If the German, in particular, was a professional poker player, instead of opting for the financially rewarding task of trying to coax maximum performance out of the second-best car in F1, he'd be a multiple world champion. His continuing ability not only to disguise whatever frustration he must be feeling but also to indulge in ultimate bluff, is worthy of the greatest card sharp.
"I'm upset that I made a small mistake on my last lap," he said, "because otherwise I'd have been on pole." A little economical with the truth, that, for even before the error, the split times had revealed him to be slower than Hakkinen's best. But hey, this autodromo is named after Enzo Ferrari and his fated son, Dino, so if a Ferrari driver can't indulge in a little poetic licence here.
Schumacher's self-control is as impressive off the track as it has become on it since he appeared to learn the lesson of his ill-advised lunge at Jacques Villeneuve in Jerez, two seasons ago. To be the best, as he still clearly is, and yet to have only the second-best machinery, is patently not a situation a man of his calibre is prepared to tolerate indefinitely. Ferrari is long past delivering on the plentiful pledges of a 10th drivers' world title that it has made at the beginning of the last three seasons. Each race now features Schumacher's regular mantra, a pre-event build- up describing in not-too-specific detail Ferrari's latest developments, with a little top spin to suggest that they might just provide the breakthrough necessary to topple McLaren. In there somewhere is a smattering of reality, and a gentle prod to the team's design engineers that it is past time that they gave him something not just equal to, but better than, the Mercedes- powered silver bullets of Hakkinen and Coulthard.
Schumacher says he is committed to Ferrari until he quits F1. But like the late Ayrton Senna, whose name is sadly synonymous with Imola, he is not a man designed to finish second or third. Schumacher is a natural winner, and he is getting fed up with second-row starting positions.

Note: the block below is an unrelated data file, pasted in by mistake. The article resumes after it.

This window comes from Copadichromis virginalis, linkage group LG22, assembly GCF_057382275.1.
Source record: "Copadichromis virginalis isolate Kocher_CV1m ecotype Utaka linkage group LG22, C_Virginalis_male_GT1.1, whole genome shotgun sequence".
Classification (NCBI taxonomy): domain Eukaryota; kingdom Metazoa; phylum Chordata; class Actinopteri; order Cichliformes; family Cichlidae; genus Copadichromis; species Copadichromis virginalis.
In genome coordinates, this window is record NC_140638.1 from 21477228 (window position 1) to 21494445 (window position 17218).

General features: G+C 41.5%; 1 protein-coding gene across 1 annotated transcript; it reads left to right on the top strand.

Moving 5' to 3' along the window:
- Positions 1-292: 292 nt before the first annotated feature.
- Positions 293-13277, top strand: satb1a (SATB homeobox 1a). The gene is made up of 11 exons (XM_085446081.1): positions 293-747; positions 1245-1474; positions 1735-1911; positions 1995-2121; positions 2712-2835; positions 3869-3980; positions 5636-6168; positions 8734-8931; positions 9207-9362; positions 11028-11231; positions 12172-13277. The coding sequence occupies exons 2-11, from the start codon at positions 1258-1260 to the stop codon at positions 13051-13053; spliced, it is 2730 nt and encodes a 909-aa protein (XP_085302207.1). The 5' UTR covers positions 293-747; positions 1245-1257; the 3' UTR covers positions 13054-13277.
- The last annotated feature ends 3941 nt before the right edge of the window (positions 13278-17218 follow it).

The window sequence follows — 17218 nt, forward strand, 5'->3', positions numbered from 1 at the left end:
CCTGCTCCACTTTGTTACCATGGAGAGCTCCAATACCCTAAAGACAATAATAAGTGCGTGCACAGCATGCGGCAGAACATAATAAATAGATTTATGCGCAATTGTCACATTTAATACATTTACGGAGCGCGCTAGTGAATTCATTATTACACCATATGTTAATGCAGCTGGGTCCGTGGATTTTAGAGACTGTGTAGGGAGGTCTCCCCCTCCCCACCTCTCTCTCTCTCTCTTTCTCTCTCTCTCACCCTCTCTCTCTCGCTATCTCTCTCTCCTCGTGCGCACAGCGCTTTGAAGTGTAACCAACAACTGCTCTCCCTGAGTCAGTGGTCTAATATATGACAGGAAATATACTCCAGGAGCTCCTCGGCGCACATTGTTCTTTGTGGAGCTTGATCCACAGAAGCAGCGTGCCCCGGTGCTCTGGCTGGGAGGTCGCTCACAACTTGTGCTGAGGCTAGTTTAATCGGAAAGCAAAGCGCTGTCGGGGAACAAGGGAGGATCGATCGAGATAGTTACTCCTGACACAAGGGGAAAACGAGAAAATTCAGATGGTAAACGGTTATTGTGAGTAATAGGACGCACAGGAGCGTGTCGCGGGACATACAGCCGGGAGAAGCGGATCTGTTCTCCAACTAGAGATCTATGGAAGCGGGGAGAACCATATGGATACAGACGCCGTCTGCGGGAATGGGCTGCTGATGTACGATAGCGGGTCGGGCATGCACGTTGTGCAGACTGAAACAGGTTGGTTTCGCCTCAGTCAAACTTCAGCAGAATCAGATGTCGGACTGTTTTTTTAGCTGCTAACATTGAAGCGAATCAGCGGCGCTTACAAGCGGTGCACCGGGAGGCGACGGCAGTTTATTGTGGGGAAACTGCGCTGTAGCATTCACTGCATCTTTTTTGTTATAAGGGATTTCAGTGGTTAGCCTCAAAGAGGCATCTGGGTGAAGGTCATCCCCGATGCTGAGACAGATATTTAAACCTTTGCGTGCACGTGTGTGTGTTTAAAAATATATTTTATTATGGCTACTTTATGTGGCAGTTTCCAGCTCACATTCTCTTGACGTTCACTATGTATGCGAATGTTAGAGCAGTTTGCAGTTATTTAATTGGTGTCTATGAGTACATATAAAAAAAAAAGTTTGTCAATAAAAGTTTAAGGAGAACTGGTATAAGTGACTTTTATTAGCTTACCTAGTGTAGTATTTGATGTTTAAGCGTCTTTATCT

Naturally, the Italian fans continue to believe with religious fervour in the legendary scuderia, to judge by the myriad banners around this charismatic venue. But they, too, are getting impatient. When the Ferrari president Luca di Montezemolo stood up in Maranello earlier this season, to launch the new F399 and to make his habitual promise to capture Ferrari's first drivers' crown since Jody Scheckter's in 1979, he faced more than the usual degree of rank scepticism.
When the McLarens ran riot yet again on Friday, Schumacher's body language said it all. "Yes," he admitted grudgingly, "we have been encouraged by our recent testing. But F1 never stands still, so we won't know until qualifying and the race whether we have made any real progress."
His pearls of wisdom were distributed to the media, but always there is the impression that his words carry a message for the remaining old- style emotional members of Ferrari who have yet to be converted by the phlegmatic philosophy of their sporting director Jean Todt, technical director Ross Brawn and designer Rory Byrne, and for whom complacency or despair lie treacherously in the shadows like strong drink tempting a reformed alcoholic.
Yesterday afternoon Schumacher electrified qualifying with a fabulous performance, and it was not until the dying moments of the hour-long session that the McLarens could lay safe claim to the front row of the grid. Pushed back by the on-form Coulthard, Hakkinen was third fastest with seven minutes to go, before thrusting himself to his 13th pole position with a time that undercut his team-mate's by less than a tenth of a second. "If I hadn't been baulked by one of the BARs, I'd have beaten Mika this time," said the disappointed Scot, who lost out in the end by twenty-two hundredths of a second. But Hakkinen, too, was convinced he could have gone faster still had he not over-stressed his tyres early in his last effort. If F1 is indeed, as the FIA president Max Mosley suggests, a chess game, these guys certainly have their verbal strategies off pat.
Schumacher, meanwhile, finished a menacing couple of tenths further back, leaving them little room for complacency. It was, indeed, stirring stuff. But how much of it was the product of Schumacher's remarkable ability, and how much Ferrari's technical improvement? "Let's wait and see what happens," was all he would say.
Eddie Irvine continues to have a ball. Yesterday, attending their first grand prix of the season, Ed Snr and Kathleen watched their son take fourth place, less than half a second off Schumacher, ahead of Jacques Villeneuve and Rubens Barrichello. The 1997 world champion gave the new BAR team their best starting position in their short three-race life.
McLaren should still be superior in race trim, but with question marks over the reliability of their seven-speed transmission, and the forecast of rain, the result may not be a foregone conclusion. Given a reliable run, Irvine can ride shotgun for Schumacher, staying within the terms of his contract, and still leave Imola in the lead of the world championship.Reuse content